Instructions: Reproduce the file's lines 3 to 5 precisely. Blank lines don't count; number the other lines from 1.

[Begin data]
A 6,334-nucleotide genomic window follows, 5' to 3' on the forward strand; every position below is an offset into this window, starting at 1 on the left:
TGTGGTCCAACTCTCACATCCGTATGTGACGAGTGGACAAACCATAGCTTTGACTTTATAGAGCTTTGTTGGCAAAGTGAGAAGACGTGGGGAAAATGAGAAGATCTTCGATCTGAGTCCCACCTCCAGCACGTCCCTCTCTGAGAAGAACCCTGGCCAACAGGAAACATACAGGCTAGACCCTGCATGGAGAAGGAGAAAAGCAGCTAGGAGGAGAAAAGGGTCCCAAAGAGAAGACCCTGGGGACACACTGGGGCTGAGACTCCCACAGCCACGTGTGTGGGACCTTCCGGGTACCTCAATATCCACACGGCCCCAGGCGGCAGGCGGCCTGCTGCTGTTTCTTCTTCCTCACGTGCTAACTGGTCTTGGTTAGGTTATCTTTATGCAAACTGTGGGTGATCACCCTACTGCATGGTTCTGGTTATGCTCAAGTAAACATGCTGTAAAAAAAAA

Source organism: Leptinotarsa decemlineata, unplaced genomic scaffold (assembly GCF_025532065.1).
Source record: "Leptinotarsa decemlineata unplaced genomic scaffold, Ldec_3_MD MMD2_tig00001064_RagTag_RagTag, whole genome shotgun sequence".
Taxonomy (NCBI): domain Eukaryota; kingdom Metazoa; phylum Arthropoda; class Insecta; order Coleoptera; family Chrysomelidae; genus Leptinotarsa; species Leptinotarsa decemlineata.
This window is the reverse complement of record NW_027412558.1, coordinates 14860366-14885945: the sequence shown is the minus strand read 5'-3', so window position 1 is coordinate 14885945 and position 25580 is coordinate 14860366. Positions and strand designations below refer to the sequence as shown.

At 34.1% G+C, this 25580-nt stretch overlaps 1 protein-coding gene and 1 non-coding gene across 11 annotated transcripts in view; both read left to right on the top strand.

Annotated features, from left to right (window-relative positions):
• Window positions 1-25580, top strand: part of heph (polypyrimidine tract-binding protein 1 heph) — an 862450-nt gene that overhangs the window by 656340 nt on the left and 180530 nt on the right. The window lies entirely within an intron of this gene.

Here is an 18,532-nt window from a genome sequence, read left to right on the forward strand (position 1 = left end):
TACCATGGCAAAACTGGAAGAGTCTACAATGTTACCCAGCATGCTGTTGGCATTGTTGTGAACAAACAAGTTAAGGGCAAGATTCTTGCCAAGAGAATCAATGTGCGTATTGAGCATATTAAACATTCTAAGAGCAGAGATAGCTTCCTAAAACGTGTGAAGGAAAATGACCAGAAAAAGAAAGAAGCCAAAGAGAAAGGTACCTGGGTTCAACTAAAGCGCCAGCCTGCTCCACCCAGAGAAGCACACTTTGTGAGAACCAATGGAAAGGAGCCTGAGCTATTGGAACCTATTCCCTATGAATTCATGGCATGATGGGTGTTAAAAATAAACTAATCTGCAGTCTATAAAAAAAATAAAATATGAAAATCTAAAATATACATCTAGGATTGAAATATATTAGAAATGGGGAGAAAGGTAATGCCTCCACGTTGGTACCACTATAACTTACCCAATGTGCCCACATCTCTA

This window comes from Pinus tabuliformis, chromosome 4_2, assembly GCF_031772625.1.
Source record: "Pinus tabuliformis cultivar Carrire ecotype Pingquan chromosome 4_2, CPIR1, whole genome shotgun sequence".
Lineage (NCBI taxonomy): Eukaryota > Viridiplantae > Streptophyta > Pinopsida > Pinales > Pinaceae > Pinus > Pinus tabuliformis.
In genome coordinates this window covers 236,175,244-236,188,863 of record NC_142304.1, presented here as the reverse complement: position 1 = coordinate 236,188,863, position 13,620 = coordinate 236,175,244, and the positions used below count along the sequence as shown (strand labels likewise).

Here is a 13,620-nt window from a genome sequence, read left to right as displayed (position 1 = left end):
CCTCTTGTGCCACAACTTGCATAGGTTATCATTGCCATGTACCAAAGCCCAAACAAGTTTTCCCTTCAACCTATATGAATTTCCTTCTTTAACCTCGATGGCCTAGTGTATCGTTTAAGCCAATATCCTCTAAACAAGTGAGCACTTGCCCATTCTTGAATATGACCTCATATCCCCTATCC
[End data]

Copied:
Source organism: Leptinotarsa decemlineata, unplaced genomic scaffold (assembly GCF_025532065.1).
Source record: "Leptinotarsa decemlineata unplaced genomic scaffold, Ldec_3_MD MMD2_tig00001064_RagTag_RagTag, whole genome shotgun sequence".
Taxonomy (NCBI): domain Eukaryota; kingdom Metazoa; phylum Arthropoda; class Insecta; order Coleoptera; family Chrysomelidae; genus Leptinotarsa; species Leptinotarsa decemlineata.